WASHINGTON - President Barack Obama, facing criticism from Republicans as well as fellow Democrats over huge budget deficits, will propose on Thursday shaving $17 billion from a 2010 budget that will still hover around $3.5 trillion, an administration official said on Wednesday.
Even with the proposed spending cuts, the White House's own estimates suggest the deficit will be $1.17 trillion next year. Congressional analysts believe the gap could be $1.4 trillion.
The administration official, who asked not to be identified, did not detail where the $17 billion in reductions would be sought for the fiscal year that starts on October 1.
Obama, who has vowed to cut the country's ballooning deficit in half by 2013, was widely panned last month when he challenged agencies to find $100 million in savings. Critics pointed out that was about equal to what the government spends in 13 minutes.
Congress has already passed a $3.4 trillion budget blueprint that will guide tax policy and government spending for the upcoming fiscal year. It embraces many of Obama's top priorities.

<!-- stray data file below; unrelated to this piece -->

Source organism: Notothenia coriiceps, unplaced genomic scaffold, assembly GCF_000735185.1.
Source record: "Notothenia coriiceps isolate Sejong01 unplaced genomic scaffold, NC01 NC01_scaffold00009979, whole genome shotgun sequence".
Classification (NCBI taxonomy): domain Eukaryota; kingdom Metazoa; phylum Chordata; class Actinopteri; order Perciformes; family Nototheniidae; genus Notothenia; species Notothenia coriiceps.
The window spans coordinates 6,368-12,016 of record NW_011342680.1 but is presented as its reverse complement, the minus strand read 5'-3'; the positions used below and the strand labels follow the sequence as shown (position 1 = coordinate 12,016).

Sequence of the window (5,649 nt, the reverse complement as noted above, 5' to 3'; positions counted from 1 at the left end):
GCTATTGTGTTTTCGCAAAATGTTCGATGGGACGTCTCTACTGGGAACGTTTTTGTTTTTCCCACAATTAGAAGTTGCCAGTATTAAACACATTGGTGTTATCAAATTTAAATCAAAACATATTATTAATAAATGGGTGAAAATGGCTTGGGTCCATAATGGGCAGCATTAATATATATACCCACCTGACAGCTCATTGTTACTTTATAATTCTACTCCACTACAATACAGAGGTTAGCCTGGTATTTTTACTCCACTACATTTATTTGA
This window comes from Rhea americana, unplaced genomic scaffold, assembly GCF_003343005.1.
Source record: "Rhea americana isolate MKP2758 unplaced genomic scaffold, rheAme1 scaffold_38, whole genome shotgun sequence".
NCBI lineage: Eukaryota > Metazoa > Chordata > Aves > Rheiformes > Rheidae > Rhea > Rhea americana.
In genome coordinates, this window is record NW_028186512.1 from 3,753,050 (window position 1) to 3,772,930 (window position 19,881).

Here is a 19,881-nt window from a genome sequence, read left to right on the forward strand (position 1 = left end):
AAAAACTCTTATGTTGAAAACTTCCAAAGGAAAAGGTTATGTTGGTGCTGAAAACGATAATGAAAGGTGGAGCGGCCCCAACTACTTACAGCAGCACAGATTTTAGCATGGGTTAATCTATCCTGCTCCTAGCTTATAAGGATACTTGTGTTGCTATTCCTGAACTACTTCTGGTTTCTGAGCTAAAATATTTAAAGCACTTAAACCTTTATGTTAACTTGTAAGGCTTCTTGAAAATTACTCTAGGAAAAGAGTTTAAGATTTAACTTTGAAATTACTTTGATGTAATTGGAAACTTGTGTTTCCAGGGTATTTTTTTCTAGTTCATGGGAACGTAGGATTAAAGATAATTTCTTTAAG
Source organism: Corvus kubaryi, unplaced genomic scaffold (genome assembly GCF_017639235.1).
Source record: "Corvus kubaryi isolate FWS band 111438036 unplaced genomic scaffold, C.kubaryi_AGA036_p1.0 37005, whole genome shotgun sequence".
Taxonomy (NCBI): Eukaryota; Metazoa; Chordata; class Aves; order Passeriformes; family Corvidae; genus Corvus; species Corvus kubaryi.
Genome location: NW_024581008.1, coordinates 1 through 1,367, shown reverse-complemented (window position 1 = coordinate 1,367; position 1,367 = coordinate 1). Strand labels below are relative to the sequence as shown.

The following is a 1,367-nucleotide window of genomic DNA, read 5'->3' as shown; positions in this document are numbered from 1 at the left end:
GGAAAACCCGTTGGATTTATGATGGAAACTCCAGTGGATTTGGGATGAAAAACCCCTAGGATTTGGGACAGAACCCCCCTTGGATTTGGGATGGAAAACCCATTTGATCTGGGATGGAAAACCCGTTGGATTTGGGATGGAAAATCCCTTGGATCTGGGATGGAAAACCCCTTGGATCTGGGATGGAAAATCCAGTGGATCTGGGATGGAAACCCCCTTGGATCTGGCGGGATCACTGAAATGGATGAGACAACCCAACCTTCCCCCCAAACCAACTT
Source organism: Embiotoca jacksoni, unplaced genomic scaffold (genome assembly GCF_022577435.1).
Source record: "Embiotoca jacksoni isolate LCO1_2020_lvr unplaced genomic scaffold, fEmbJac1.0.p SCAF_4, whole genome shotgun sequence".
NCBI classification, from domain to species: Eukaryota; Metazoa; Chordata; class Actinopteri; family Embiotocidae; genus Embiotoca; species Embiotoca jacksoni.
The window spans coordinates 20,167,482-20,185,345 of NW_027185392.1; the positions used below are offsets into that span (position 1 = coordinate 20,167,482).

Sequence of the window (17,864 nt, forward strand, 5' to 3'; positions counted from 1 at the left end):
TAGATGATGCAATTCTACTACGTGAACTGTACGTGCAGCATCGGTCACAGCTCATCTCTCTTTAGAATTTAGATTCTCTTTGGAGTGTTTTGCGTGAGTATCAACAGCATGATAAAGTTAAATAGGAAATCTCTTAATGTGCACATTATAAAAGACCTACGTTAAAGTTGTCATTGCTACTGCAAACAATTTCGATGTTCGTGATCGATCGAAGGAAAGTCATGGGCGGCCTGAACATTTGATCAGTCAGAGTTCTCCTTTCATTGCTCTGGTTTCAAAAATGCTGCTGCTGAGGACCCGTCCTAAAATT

But the budget details the White House will release on Thursday, which build on a bare-bones outline the new president submitted to Congress on February 26, could have an impact on those individual spending bills that will wind their way through Congress in coming months.
Asked by Reuters whether the budget document would contain other major new policy initiatives, the official said the $17 billion was pretty much the news.
Congressional Republicans, who are a minority in the House of Representatives and Senate, gave tepid praise for the new round of proposed funding reductions.
While we appreciate the newfound attention to saving taxpayer dollars from this administration, we respectfully suggest that we should do far more, House Republican leader John Boehner said in a statement.
A Boehner spokesman said House Republicans would offer their own set of savings.
During his eight years in office that ended in January, Republican President George W. Bush presided over a huge run-up in federal spending, with record budget deficits and ballooning debt that reversed a few years of budget surpluses. Congressional Republicans signed off on Bush's budgets when they controlled Congress, until 2007.
The White House has already revealed that Obama will include in the 2010 budget a $63 billion, six-year health initiative to help people in the world's poorest countries, largely bolstering existing programs.
Obama's budget was widely seen as sketching out an ambitious agenda that includes healthcare reform, big increases in education spending and a controversial environmental initiative to reduce emissions of carbon dioxide and other greenhouse gases associated with global warming.